The quote by the Adams State administrator sums it up.
"The price is fair, the best value in the product space"
This is a re-post of the Adams state blog, the details are a bit technical which don’t reflect the actual simplicity of a basic setup. From box to Network it is usually under an hour, without little or no recurring maintenance.
Also note NTOP reporting issues were remedied shortly after this original post back in 2006.
In May 2006 we switched bandwidth management products. We moved from traditional layer 7 traffic shaping to bandwidth arbitration. We looked at upgrading our current product and 3 other solutions.
I am convinced protocol and layer 7 based filtering is dead. I expect P2P products to use SSL or TLS bypassing layer 7 filters. Ethically layer 7 filtering smells like content filtering, big brother, evil.
Bandwidth arbitration keeps things simple. When the Internet connection reaches a tuneable level of utilization the arbitrator slows down longer lived higher usage data transfers based on the number of connections and their utilization. Per host connection limiting keeps P2P playing nicely.
The chosen product? Net Equalizer.
Based on the open source Bandwidth Arbitrator, it is easy to configure and highly customizable. Support has been excellent.
- Initial Tests
With the netequalizer link size at ~20% below our average utilization our pipe remained completely usable. Interactive applications responded well while large transfers continued to function. The connection limits appear to keep bittorrent and gnutella functional and in control.
- Qualitative Results 2006-06-23
Downloads are faster, latency is at pre layer 7 filtering levels (9ms vs 300ms), P2P protocols are usable again, and we no longer police content, we manage bandwidth. Support has been excellent with technicians responding directly to my emails with all technical levels of questions answered, good, silly, and questions about the inner workings of the appliance. I was instructed on cautions to take withe any attempt at customization, and given the go ahead for some minor custom configuration without voiding the warranty.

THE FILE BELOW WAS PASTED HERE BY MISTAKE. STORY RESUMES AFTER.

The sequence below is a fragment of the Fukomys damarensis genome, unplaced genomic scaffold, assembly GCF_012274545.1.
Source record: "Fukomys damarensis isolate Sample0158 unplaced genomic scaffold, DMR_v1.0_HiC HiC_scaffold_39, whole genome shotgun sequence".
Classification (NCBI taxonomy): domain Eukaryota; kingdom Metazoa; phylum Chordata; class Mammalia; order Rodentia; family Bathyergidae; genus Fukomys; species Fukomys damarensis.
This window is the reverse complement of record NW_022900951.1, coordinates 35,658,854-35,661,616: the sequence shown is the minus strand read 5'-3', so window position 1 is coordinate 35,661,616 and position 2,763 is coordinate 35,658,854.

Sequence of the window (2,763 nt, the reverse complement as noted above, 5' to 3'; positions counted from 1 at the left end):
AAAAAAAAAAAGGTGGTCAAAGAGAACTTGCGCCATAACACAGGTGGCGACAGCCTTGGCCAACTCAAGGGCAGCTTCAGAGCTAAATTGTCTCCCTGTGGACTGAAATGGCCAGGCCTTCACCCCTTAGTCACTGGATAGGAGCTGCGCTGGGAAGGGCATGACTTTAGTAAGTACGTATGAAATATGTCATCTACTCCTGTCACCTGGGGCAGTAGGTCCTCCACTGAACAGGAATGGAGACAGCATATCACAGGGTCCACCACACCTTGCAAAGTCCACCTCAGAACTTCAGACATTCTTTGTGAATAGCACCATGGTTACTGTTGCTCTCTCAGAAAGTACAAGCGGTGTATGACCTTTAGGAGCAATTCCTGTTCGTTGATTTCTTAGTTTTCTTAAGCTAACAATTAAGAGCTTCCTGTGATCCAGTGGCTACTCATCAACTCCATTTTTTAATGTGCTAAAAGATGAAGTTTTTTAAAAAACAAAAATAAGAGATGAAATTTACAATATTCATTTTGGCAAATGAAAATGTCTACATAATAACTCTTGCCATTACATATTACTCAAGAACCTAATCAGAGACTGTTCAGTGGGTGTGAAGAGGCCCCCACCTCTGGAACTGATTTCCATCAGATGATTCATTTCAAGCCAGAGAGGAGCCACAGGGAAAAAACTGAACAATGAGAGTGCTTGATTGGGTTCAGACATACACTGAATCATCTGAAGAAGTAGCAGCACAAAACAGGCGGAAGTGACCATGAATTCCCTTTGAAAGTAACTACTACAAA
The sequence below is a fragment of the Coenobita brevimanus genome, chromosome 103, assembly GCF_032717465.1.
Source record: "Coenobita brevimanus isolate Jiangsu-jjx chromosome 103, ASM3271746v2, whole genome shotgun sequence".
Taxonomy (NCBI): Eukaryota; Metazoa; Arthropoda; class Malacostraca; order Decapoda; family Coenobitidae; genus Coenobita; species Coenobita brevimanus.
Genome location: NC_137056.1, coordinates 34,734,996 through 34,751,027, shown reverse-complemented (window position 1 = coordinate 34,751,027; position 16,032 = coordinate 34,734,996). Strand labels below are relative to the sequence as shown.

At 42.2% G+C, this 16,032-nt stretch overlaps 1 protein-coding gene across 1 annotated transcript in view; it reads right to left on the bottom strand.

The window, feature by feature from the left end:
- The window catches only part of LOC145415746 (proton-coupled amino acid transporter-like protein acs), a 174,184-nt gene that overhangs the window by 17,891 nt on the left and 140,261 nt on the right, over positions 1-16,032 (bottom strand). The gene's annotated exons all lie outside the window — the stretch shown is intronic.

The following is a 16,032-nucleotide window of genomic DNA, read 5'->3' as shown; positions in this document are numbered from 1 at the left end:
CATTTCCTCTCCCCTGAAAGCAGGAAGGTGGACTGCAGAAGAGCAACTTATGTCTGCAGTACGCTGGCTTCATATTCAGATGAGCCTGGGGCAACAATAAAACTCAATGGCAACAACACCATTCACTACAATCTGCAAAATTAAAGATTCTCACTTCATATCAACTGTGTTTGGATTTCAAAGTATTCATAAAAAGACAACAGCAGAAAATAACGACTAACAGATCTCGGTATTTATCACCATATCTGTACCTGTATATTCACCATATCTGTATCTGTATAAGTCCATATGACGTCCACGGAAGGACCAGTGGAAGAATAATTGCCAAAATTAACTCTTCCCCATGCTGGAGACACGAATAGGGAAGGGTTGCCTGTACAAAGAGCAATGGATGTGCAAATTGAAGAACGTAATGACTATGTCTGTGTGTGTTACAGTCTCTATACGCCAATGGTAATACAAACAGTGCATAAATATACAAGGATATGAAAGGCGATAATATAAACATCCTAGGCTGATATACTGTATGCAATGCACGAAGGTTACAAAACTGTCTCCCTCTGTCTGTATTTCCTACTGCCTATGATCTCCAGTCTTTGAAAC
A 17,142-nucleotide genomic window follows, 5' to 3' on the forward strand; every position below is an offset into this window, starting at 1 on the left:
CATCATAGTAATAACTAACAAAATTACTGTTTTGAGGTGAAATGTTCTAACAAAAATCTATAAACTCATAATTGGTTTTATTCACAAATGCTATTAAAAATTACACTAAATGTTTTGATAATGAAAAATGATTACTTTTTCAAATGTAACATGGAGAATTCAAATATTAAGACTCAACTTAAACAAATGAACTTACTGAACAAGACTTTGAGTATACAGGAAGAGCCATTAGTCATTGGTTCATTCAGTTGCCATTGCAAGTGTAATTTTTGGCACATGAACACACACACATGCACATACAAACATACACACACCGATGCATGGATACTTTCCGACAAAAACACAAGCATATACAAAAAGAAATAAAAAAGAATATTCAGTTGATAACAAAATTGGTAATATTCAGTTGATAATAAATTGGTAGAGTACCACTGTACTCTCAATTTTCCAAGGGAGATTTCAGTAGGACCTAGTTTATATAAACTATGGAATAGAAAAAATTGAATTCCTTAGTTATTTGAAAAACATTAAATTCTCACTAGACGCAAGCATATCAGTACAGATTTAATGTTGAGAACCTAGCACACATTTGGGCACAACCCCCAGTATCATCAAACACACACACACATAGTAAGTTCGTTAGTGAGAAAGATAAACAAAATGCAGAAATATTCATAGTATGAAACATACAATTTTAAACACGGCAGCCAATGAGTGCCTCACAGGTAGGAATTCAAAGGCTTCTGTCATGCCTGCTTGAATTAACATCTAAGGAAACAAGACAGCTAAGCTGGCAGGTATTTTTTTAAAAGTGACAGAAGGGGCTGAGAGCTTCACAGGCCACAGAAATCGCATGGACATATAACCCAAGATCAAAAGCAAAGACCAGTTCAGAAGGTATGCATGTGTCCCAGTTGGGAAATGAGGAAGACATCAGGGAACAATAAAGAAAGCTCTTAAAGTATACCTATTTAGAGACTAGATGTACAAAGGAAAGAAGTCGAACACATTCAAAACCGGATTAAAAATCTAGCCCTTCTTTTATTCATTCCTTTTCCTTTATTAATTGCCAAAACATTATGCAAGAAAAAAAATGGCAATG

- Update 2006-11-06
We have run the Netequalizer for 6 months. Results are phenomenal compared with our last product. Our Netequalizer box has been up for 116 days with no configuration changes from the start of the semester. I look at my Cacti graphs and the custom CGI reports for solace, as if I’m disappointed the appliance doesn’t need more care and feeding.
- Our Configuration
For our 21Mb link, we set 3 basic parameters:
RATIO 75 BRAIN_SIZE 2500 CONNECTION LIMIT 40
The ratio is the amount of of our pipe in use before any shaping (arbitration) takes place. The brain_size is the number of connections for the equalizer to track and act upon, I have seen this number reached only once on our system. The connection limit means we allow 20 incoming and 20 outgoing connections maximum for every host on our network. We had to set every one or our servers as an exception to this rule, allowing 50,000 incoming and outgoing connections for those. We also had to specify our link size. That’s it end of configuration.
- Custom Modifications
We did very simple things to appease ourselves of the performance of the box. First, we placed an SNMP daemon on it. I used a stock snmpd from a Mandriva 2006 server, from net-snmp 188.8.131.52. I was going to static compile one, but it turned out the dynamic libraries were all in place, here is the ldd output:
ldd /usr/local/snmp/sbin/snmpd linux-gate.so.1 => (0xffffe000) libdl.so.2 => /lib/tls/libdl.so.2 (0x4001b000) libz.so.1 => /usr/lib/libz.so.1 (0x4001f000) libm.so.6 => /lib/tls/libm.so.6 (0x40031000) libc.so.6 => /lib/tls/libc.so.6 (0x40057000) /lib/ld-linux.so.2 (0x40000000)